Postpartum Hemorrhage in Developing Countries: New Findings and Innovative Technologies

“Postpartum Hemorrhage: New Findings and Innovative Technologies” - 36th Annual Global Health Council Meeting Session Digest

This is a review of the following session held at the 2009 Global Health Council meeting last week. This was cross-posted from


Presenters Discuss: possible risk factors
for postpartum hemorrhage (PPH) and the impact of active management of
the third stage of labor and its components on postpartum blood loss
(Global: Egypt, Ecuador, Turkey, Burkina Faso and Turkey); a
demonstration project to assess feasibility, acceptability, and safety
of oxytocin in Uniject as a first step to introducing the device on a
national scale, and strategies for scaling up use of oxytocin-Uniject™
devices with time-temperature indicator (TTI) for the prevention of PPH
(Mali); techniques for estimating blood loss for the early and accurate
diagnosis of PPH and cost-effective and reliable techniques for
improved blood loss estimation in rural settings (India, Tanzania) and
the importance of obstetric hemorrhage as a cause of maternal mortality
and morbidity in low-resource settings, the potential contribution of
the non-pneumatic anti-shock harment (NASG) to reducing death and
disability from obstetric hemorrhage (Nigeria). 

The session was moderated by Suellen Miller of UCSF – who works on
NASG among other projects. The panelists, in order of presentation:

  • Jill Durocher – Gynuity Health Projects, Determinants of Postpartum Hemorrhage [AMTSL]
  • Stacie Geller, PhD – University of Illinois-Chicago, Accessible Techniques for Improved Estimation of Blood Loss [blood drape]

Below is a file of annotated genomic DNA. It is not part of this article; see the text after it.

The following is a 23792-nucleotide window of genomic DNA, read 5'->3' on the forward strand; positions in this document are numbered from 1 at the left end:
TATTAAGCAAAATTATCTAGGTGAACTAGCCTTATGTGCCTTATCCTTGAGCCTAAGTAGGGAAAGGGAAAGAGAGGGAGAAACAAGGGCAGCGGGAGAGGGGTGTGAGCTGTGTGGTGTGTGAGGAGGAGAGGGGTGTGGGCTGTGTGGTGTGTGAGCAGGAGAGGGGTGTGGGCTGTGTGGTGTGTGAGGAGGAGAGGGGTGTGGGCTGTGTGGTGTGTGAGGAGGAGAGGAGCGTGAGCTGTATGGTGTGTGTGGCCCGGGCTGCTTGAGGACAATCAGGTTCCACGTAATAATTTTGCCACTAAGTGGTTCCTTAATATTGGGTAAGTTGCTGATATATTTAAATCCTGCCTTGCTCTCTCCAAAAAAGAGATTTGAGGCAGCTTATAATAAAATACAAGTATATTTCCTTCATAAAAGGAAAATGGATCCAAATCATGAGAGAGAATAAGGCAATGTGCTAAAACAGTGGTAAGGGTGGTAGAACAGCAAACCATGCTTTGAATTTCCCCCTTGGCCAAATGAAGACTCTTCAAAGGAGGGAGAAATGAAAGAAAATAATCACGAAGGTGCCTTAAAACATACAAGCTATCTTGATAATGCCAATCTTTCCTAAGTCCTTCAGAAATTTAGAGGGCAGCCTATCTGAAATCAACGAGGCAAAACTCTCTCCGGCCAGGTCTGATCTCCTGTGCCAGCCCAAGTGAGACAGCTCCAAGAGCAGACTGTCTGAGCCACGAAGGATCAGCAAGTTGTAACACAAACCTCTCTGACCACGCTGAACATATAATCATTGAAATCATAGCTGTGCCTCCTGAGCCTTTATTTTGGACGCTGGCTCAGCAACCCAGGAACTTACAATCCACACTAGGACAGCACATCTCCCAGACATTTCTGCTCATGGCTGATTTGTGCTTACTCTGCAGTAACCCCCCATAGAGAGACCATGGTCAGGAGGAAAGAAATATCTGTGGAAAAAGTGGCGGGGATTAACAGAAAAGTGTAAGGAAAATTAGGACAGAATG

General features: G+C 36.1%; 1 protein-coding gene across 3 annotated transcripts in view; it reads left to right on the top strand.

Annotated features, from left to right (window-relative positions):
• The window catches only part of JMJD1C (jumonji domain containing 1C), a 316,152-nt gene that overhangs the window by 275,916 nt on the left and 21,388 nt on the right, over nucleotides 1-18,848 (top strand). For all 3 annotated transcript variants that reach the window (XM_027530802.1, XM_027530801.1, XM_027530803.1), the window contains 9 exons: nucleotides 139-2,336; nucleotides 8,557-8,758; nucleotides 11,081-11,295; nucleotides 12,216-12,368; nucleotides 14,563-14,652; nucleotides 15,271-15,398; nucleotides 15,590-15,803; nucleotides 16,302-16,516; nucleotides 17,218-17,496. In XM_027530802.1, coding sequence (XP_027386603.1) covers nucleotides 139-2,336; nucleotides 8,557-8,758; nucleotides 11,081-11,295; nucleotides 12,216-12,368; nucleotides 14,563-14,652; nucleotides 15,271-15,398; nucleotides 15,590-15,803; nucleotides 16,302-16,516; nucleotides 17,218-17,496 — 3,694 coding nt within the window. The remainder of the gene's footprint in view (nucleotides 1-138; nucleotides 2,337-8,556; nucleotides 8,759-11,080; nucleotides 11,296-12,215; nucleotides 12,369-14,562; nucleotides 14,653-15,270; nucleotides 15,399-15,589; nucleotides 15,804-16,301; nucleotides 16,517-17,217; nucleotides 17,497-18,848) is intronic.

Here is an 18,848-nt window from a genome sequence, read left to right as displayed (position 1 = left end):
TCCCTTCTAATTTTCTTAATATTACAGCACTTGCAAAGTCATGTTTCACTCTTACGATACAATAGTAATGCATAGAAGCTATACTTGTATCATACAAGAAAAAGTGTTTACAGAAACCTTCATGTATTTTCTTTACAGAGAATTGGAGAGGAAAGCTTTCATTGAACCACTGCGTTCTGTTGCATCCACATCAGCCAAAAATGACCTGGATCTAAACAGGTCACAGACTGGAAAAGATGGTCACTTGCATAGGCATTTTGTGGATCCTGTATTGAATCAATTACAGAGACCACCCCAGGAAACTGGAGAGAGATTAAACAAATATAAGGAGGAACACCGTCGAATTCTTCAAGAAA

• Dosu Ojengbede – University College Hospital, Ibadan, Nigeria,
    Non-pneumatic Anti-shock Garment’s Potential for Obstetric Hemorrhage
    in Africa for Improved Estimation of Blood Loss [NASG]
  • Susheela Engelbrecht, CNM – PATH, Implementation Challenges on a Larger Scale [Uniject+oxytocin]

If you think you don’t know enough about PPH, check out this wikipedia entry.

By this point in the conference, I’m sure I’ve exposed my biases-
I’m interested in exploring themes across projects, with a particular
emphasis on opportunities for innovation. This session was no
different. Two key themes emerged: (1) these innovations are not magic
bullets – larger supporting systems need to be in place for them to be
effective, and (2) there are opportunities for improving outcomes by
improving the usability of these products.

No magic bullets

Susheela Engelbrecht’s wording in reference to Uniject syringes
preloaded with oxytocin was a bit different: “It is a magic bullet, but
many other things need to be in place”. With the NASG, the technology
buys critical time but is not a “definitive treatment” alone – it still
requires patient monitoring, for which appropriate staffing and
essential drugs are essential. The multi-country AMTSL (active
management of the third stage of labor) study suggests that steps such
as controlled cord contraction and fundal massage are only effective in
the context of uterotonic drug administration.

Improving usability

The technological innovations presented all show significant
promise. The Nigeria study, using a pre/post intervention design,
showed a reduction in blood loss of 61% and a reduction in mortality of